Horror guru James Wan, pioneer of the Saw, Insidious and The Conjuring franchises, has nothing left to prove in the genre that he's helped mold. Perhaps that's why the director has shifted his focus of late to films like Furious 7 and the upcoming DC superhero tale, Aquaman, which is slated for a 2018 release. But despite Wan's clear eagerness to branch out from his horror roots, the filmmaker welcomes his latest endeavor, The Conjuring 2, to theaters all across the country.
Years after helping the Perron family survive an evil terror lurking in their farmhouse, Ed and Lorraine Warren (Patrick Wilson and Vera Farmiga) gain worldwide acclaim for their paranormal investigations into the famed Amityville murders. And with their deeper journeys into the realm of demonic spirits, Lorraine expresses her desires to put an end to the family business before something terrible happens to them. However, a new dark and powerful force haunts a single mother and her four children in their London home, which prompts Ed and Lorraine to tackle one more case.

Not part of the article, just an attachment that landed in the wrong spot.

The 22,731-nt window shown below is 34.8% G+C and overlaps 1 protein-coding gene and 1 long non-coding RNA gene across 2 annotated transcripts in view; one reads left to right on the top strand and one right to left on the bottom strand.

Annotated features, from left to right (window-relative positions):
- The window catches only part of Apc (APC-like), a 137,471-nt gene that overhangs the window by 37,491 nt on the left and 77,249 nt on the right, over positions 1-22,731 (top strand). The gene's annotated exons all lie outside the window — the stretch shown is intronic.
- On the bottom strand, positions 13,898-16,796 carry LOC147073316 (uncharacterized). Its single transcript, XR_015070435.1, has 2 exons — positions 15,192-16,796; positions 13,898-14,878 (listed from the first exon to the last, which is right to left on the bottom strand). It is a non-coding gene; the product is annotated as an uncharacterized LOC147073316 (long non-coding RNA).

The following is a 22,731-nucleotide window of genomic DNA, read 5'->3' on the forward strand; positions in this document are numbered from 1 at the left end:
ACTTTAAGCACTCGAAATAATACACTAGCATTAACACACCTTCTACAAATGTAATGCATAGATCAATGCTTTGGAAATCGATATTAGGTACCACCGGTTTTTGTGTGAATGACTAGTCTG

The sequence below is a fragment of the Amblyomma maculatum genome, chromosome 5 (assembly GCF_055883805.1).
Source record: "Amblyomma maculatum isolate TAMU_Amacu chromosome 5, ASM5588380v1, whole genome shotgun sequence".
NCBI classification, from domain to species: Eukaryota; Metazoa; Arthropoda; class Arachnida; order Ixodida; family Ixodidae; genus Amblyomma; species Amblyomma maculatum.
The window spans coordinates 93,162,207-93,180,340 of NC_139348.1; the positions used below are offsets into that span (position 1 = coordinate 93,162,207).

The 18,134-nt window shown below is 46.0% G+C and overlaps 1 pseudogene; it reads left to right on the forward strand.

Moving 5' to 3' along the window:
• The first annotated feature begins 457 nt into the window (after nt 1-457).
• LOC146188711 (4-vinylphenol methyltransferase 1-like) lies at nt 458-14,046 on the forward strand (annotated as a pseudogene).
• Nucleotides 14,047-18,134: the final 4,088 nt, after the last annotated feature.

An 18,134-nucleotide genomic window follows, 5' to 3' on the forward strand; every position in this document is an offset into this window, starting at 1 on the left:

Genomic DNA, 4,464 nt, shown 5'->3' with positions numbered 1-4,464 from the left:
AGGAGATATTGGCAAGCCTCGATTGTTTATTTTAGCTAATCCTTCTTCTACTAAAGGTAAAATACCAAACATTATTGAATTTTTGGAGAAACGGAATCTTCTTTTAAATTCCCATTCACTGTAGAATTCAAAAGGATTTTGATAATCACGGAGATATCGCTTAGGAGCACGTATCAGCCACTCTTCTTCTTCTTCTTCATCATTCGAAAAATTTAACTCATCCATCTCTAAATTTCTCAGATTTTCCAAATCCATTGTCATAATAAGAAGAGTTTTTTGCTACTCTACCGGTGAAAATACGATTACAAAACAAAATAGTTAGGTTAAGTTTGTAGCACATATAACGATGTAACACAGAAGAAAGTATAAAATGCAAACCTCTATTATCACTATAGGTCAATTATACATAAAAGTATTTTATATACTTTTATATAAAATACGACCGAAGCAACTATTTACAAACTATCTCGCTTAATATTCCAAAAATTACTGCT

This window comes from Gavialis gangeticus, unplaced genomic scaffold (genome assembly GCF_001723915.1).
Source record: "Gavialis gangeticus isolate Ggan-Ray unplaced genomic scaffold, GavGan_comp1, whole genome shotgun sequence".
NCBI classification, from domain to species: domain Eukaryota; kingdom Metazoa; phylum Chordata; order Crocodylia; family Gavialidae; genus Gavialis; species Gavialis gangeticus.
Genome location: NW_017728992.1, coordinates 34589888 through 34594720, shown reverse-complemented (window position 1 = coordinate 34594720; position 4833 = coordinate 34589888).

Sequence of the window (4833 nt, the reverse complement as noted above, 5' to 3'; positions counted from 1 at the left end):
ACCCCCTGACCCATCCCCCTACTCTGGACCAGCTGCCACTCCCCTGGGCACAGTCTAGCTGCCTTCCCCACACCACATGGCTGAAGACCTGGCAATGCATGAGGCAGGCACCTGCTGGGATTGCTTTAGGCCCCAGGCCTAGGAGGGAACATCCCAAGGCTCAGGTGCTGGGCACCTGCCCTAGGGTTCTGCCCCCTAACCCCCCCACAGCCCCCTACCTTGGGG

After directing the first pair of Insidious films, and now a double dose with The Conjuring franchise as well, we've seen about all we can from Wan's deep collection of scare tactics. As a result, the only distinction between these similarly themed movies is the underlying story being told. In the first installment of the series, Wan did a spectacular job of interweaving the Warren's storyline with the family being haunted. The connection was smooth, straight-forward and right to the point. Yet, The Conjuring 2 delves deeper into the emotional and psychological state of the Warren family and how Lorraine's inexplicable ability to connect with the paranormal has become a burden to them all. Therefore, the minutes begin to accumulate rapidly and what transpires is an over-extended and inexcusable 135-minute affair that's every been exhausting as it is scary. Make no mistake about it, though, Wan is an exceptional director with a knack for clever camera work. However, The Conjuring 2 suffers mainly from a recycled sense of scares and an overly ambitious plot-line that loses its credibility with every twist and turn.